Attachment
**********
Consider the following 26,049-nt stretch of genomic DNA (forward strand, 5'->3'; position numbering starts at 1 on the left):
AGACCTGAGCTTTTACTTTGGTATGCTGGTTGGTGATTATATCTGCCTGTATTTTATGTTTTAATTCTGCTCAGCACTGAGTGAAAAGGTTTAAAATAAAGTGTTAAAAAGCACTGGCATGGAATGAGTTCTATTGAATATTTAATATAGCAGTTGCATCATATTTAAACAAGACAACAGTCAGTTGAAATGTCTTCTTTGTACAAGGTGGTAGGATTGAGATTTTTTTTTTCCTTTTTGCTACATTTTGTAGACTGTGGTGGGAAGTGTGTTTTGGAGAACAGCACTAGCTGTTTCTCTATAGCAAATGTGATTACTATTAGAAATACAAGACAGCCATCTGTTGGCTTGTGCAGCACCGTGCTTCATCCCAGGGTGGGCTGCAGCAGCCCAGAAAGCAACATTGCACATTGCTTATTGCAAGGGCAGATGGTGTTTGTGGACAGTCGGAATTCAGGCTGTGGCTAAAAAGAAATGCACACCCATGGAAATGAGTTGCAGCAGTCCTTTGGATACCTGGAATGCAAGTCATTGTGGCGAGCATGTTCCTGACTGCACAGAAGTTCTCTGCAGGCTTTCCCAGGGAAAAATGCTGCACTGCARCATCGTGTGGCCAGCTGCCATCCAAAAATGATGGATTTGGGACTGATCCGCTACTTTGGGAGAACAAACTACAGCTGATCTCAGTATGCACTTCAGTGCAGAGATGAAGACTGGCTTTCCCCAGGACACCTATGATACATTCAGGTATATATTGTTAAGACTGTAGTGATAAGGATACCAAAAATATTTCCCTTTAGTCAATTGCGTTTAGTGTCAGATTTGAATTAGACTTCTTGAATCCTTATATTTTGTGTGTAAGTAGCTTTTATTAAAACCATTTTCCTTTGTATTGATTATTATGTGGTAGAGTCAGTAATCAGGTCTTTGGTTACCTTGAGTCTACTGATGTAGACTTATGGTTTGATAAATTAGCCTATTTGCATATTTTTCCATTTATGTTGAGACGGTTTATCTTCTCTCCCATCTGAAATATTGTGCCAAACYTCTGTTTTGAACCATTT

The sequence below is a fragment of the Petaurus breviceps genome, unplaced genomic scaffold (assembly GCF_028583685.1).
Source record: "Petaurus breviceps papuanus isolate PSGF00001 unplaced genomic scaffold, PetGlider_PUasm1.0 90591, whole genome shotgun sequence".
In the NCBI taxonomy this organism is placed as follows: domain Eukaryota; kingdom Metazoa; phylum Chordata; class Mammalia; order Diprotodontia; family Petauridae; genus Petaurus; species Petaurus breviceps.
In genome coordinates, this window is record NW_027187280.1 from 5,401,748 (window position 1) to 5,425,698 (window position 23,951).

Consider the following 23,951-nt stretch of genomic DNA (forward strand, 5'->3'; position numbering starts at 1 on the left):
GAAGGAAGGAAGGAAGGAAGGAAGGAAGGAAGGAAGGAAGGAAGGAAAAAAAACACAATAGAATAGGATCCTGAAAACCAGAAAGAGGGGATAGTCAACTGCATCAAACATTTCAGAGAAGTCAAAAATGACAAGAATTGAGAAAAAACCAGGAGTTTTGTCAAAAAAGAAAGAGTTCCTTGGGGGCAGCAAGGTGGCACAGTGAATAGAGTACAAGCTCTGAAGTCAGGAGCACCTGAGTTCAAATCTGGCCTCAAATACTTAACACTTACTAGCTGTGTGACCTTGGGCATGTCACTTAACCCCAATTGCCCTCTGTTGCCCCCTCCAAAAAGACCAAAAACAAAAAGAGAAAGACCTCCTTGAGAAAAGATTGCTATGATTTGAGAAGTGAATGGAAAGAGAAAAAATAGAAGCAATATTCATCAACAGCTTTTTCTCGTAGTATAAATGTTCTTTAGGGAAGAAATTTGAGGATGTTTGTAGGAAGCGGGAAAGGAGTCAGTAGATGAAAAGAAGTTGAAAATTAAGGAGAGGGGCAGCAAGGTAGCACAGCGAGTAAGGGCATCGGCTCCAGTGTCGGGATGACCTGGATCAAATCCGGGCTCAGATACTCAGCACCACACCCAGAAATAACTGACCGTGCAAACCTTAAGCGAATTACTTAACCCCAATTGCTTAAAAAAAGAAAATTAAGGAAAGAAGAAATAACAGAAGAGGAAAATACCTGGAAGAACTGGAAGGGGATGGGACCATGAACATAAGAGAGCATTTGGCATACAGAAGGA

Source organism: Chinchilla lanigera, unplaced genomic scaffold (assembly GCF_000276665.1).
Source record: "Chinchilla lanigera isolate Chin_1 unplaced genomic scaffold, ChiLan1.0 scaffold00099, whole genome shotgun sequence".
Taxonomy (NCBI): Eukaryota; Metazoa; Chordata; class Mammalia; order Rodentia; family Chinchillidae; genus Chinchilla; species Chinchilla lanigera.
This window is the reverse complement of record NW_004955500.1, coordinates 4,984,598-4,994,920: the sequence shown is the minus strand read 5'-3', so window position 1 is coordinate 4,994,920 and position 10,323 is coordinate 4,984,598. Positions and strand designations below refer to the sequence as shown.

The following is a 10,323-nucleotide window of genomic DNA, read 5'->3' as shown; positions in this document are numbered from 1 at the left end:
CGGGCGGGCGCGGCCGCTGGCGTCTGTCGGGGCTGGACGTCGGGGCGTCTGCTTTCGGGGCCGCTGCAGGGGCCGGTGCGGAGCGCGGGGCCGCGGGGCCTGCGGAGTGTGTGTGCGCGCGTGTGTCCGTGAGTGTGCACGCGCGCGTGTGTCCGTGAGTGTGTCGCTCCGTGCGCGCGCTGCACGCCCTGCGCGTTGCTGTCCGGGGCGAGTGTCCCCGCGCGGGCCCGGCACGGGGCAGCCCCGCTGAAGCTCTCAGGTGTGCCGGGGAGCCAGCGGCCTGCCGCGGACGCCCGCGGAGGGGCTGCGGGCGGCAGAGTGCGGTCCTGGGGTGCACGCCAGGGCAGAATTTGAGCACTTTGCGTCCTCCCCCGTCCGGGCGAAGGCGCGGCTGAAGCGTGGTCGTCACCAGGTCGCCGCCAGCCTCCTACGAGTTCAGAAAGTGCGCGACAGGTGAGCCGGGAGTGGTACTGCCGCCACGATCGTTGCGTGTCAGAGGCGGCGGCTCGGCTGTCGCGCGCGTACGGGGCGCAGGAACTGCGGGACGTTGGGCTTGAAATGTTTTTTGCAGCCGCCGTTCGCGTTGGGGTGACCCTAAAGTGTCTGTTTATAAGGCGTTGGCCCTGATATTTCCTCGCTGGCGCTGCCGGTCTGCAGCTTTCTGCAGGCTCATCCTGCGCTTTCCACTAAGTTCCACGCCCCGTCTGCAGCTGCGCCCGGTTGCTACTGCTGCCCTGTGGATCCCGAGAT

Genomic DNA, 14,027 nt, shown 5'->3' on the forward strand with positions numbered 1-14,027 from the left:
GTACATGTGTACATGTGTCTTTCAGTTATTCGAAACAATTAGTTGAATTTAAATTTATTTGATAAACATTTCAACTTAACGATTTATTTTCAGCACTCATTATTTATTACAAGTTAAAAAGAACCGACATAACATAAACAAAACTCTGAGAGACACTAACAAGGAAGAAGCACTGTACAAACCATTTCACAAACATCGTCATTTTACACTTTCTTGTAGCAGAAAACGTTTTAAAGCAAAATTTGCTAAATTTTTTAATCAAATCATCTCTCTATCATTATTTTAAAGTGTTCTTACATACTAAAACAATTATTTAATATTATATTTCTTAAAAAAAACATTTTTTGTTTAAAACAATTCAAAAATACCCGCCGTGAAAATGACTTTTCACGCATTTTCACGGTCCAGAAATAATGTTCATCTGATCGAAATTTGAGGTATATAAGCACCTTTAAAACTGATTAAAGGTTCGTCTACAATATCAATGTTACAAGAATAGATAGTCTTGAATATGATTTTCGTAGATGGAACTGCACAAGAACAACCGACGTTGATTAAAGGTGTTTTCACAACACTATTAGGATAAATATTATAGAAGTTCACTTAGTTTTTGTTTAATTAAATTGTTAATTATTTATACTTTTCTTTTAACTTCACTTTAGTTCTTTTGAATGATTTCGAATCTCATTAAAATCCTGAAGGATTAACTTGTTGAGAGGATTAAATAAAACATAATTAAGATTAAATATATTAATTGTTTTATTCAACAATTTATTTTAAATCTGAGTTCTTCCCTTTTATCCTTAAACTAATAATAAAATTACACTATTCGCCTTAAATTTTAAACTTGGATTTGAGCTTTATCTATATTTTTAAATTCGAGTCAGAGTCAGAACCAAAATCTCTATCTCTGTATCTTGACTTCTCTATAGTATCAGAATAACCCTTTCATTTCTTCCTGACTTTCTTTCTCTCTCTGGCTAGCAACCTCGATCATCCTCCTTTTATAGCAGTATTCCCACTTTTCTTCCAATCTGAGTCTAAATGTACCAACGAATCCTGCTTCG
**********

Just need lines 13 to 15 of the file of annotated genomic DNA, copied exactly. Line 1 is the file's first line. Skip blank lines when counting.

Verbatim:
The following is a 10,323-nucleotide window of genomic DNA, read 5'->3' as shown; positions in this document are numbered from 1 at the left end:
CGGGCGGGCGCGGCCGCTGGCGTCTGTCGGGGCTGGACGTCGGGGCGTCTGCTTTCGGGGCCGCTGCAGGGGCCGGTGCGGAGCGCGGGGCCGCGGGGCCTGCGGAGTGTGTGTGCGCGCGTGTGTCCGTGAGTGTGCACGCGCGCGTGTGTCCGTGAGTGTGTCGCTCCGTGCGCGCGCTGCACGCCCTGCGCGTTGCTGTCCGGGGCGAGTGTCCCCGCGCGGGCCCGGCACGGGGCAGCCCCGCTGAAGCTCTCAGGTGTGCCGGGGAGCCAGCGGCCTGCCGCGGACGCCCGCGGAGGGGCTGCGGGCGGCAGAGTGCGGTCCTGGGGTGCACGCCAGGGCAGAATTTGAGCACTTTGCGTCCTCCCCCGTCCGGGCGAAGGCGCGGCTGAAGCGTGGTCGTCACCAGGTCGCCGCCAGCCTCCTACGAGTTCAGAAAGTGCGCGACAGGTGAGCCGGGAGTGGTACTGCCGCCACGATCGTTGCGTGTCAGAGGCGGCGGCTCGGCTGTCGCGCGCGTACGGGGCGCAGGAACTGCGGGACGTTGGGCTTGAAATGTTTTTTGCAGCCGCCGTTCGCGTTGGGGTGACCCTAAAGTGTCTGTTTATAAGGCGTTGGCCCTGATATTTCCTCGCTGGCGCTGCCGGTCTGCAGCTTTCTGCAGGCTCATCCTGCGCTTTCCACTAAGTTCCACGCCCCGTCTGCAGCTGCGCCCGGTTGCTACTGCTGCCCTGTGGATCCCGAGAT

Genomic DNA, 14,027 nt, shown 5'->3' on the forward strand with positions numbered 1-14,027 from the left: